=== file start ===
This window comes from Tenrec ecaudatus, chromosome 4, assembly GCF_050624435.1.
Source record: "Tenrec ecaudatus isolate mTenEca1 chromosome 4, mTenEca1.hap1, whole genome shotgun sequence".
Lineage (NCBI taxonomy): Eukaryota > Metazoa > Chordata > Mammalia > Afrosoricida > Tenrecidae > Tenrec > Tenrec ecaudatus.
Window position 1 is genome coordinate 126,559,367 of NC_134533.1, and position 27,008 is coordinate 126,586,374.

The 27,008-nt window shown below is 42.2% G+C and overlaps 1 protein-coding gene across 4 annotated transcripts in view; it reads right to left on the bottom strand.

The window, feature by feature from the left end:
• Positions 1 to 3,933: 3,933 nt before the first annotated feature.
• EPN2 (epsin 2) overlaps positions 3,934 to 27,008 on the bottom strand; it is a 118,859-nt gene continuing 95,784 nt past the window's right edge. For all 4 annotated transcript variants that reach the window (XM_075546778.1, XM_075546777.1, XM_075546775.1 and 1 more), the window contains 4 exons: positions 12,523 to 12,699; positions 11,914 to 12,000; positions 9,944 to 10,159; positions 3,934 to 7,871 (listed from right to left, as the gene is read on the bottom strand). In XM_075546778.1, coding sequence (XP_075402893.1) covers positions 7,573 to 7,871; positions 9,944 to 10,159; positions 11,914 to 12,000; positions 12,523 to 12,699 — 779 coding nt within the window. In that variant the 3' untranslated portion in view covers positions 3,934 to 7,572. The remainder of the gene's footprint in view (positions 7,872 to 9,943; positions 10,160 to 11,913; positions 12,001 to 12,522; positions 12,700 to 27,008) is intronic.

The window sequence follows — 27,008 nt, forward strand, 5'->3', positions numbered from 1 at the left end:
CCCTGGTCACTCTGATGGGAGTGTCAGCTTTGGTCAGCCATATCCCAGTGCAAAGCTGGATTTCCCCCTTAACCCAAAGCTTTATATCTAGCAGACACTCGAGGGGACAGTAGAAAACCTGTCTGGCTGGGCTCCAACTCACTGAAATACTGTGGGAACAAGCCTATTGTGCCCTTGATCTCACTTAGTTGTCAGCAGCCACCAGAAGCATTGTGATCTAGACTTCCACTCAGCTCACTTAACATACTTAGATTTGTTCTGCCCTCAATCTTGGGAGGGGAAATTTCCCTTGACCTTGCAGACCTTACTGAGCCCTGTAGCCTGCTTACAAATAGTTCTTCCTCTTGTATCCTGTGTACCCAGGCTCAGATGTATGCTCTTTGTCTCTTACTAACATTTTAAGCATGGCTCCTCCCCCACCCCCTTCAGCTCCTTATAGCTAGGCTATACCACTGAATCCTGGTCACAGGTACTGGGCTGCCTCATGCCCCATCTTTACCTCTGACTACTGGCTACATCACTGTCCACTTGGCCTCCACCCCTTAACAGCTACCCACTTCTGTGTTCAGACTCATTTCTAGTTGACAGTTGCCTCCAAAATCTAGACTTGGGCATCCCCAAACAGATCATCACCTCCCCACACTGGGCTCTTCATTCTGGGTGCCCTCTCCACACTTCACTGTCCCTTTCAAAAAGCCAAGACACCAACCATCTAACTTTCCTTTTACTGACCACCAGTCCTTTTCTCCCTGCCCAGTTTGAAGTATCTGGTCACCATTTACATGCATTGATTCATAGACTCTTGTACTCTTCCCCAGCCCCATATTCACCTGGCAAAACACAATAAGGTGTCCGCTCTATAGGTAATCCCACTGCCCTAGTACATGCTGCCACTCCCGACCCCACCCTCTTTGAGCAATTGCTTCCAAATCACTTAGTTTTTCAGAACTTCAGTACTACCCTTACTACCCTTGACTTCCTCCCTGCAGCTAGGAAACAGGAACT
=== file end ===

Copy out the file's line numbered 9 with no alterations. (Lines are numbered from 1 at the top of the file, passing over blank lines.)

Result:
The window sequence follows — 27,008 nt, forward strand, 5'->3', positions numbered from 1 at the left end: